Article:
Most firms attempt to resolve this issue by conducting a materiality assessment, and we at RE Tech frequently recommend this to our clients.  It’s a powerful tool, when used appropriately, that can help ensure alignment between ESG factors and stakeholder needs.

Yet too often materiality assessments become an academic exercise – listing and ranking ESG factors without changing or adapting the investment strategy accordingly. 

If we’re being honest, materiality assessments – when applied this way – are a backwards view and become a way of retroactively applying ESG factors into a fully baked investment strategy.  You survey stakeholders, take input on various ESG factors, maybe plot them on a matrix, and “Abracadabra!” here is what is material.

The complication is that there is a difference between what is material and what is meaningful to an investment strategy.  Thousands of factors can be material – weather, politics, the price of bread – they can provide an ESG foundation of sorts.  Who isn’t going to say adherence to modern slavery laws is important and necessary as part of your investment management practices?  Or compliance with energy disclosure regulations, or fair and equitable contracting?  One could argue that everything is material at some level.

The result is a lack of focus and a tendency to treat all ESG factors as equal.  But the reality is that the ESG factors that you should pay the most attention to are usually a subset of the ESG universe, vary from fund to fund, and are dependent on the specific investment strategy.  For example, the ESG thesis for an international, opportunistic data center fund is going to differ significantly from that of a North American core multi-family fund, because the investment strategies of the two are different. 

The ESG thesis can clarify this, sharpen our view on which ESG factors provide ‘meaning’ in each situation.  RE Tech seeks to help our clients realize this clarity, where ESG factors inform and influence an investment strategy, which flow into key-performance indicators, critical targets, and goals. 

Then you report on progress – but with a narrowed focus on the most relevant metrics that show your ESG thesis is panning out.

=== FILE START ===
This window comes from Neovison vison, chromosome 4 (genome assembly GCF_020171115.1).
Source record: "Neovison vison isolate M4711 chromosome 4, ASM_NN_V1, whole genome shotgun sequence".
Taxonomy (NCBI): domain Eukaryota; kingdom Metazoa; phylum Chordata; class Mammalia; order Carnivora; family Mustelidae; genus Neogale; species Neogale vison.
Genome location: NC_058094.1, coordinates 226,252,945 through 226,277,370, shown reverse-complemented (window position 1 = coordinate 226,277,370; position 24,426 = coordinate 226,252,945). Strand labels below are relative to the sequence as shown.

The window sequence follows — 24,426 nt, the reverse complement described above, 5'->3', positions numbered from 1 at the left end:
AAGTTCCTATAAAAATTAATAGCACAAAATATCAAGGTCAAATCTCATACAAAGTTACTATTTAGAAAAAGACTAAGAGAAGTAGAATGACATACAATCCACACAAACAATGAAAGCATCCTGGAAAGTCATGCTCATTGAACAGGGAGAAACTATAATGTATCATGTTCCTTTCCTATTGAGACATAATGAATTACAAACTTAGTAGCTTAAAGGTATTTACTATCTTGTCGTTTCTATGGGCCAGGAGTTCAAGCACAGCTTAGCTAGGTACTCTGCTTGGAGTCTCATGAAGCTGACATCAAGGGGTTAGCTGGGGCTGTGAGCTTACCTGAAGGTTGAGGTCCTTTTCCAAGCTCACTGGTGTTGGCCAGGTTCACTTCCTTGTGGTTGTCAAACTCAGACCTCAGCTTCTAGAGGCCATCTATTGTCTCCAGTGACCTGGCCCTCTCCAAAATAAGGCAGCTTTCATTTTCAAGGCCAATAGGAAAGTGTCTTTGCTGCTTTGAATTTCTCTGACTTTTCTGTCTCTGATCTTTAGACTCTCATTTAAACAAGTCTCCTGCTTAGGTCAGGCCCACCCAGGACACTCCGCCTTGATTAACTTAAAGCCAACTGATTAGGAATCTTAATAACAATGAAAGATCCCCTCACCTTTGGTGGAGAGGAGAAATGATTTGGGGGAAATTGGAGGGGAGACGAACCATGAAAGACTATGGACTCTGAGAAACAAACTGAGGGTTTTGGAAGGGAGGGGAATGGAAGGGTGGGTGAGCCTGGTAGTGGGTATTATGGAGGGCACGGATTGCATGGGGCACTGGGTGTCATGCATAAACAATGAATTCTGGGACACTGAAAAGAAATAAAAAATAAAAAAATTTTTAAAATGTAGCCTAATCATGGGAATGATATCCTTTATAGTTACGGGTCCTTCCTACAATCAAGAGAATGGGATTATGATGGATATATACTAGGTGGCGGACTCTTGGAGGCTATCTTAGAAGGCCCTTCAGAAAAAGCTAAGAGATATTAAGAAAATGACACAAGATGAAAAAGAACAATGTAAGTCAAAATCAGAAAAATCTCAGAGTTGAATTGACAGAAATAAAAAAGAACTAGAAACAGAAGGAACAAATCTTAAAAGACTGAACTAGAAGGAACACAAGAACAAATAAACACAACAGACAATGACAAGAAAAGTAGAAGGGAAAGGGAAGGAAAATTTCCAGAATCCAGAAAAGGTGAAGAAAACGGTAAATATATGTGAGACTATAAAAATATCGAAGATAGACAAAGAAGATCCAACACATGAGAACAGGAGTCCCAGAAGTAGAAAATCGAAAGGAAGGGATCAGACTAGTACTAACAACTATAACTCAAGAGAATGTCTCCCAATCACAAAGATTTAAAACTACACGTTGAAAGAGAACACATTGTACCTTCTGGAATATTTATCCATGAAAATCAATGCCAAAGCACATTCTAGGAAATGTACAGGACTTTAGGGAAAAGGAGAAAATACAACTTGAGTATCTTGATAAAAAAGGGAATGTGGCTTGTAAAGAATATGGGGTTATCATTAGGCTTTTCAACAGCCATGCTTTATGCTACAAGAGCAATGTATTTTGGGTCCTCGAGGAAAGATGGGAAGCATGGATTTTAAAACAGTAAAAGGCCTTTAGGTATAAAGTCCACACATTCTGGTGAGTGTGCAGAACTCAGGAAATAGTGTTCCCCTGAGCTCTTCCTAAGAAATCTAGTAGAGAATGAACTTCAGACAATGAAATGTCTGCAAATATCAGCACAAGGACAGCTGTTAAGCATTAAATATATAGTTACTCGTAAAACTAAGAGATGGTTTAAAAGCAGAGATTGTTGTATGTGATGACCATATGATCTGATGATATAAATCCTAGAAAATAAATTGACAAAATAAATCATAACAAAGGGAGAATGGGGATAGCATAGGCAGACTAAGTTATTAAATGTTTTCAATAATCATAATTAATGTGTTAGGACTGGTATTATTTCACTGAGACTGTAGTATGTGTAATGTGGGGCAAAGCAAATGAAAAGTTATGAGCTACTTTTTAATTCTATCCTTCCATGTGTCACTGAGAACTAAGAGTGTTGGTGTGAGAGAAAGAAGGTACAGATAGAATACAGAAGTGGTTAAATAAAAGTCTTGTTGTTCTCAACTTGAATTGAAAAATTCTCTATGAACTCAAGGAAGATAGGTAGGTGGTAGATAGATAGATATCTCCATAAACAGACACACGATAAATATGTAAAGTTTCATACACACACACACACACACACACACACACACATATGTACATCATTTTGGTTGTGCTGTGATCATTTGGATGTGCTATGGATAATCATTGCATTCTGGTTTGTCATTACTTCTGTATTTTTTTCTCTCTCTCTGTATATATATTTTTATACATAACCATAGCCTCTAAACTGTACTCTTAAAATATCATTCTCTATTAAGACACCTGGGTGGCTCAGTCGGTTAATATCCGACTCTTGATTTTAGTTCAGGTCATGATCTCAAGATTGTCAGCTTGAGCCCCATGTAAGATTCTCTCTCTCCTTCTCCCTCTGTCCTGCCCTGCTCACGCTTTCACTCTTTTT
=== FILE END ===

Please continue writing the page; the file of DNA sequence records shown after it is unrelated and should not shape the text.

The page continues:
Initial Moves and Next Steps

Increasingly, we see savvy managers moving in this direction, and we are helping our clients craft finely tuned ESG theses with focused, meaningful ESG factors.  We can’t disclose exactly what strategies our clients are exploring – but it’s fascinating to see new funds being created that are incorporating ESG factors from the outset and that are deeply rooted in the investment approach.  These are raising such questions as:

  • What markets do you invest in from an ESG or climate risk lens, for a diversified, core fund?
  • How does tenant engagement support an industrial strategy?
  • What resident programming and educational initiatives can improve retention rates?
  • How do you underwrite an asset for exit given future – but uncertain – carbon regulations?
  • And more…

As the market matures and this more nuanced approach to ESG takes hold, we expect the need will grow for new tools, analytical approaches, financial models, and engagement mechanisms.  Our team at RE Tech has already begun building ESG scorecards and evaluation tools to provide insights and drive decision-making in this vein – helping our clients filter out the noise and isolate “the meaningful.”  We’re excited to continue to extend these tools all the way to the ultimate arbiter of success – returns.

We look forward to working with our clients and market leaders to move towards a more targeted and deliberate application of ESG into real estate investing.  The value is there, and the diversity and array of opportunities to blend ESG factors with investment strategies are evolving.

As such, our hope is that during GRESB and other reporting results seasons, discussions will center less on overall rankings and relative standings, and more on the ESG thesis and coinciding factors including KPIs that matter to the strategy and drive returns:

Manager: “Our strategy for our value-add international fund depends on x and y…and we nailed those particular indicators
on this year’s GRESB results…”

Investor: “Good, that is an important signpost that our execution is on track…looking forward to seeing the financials soon…”

As an industry, we’ve come a long way, from documenting the general ‘business case’ of sustainability to more advanced discussions of competitiveness, risk mitigation, data collection, and reporting.

Now it’s time to connect those final dots and sharpen the ESG thesis.  Now we can demonstrate what many of us know intuitively – when in alignment with your strategy, reporting frameworks and ‘scores’ can be a powerful tool that links investment execution to financial returns.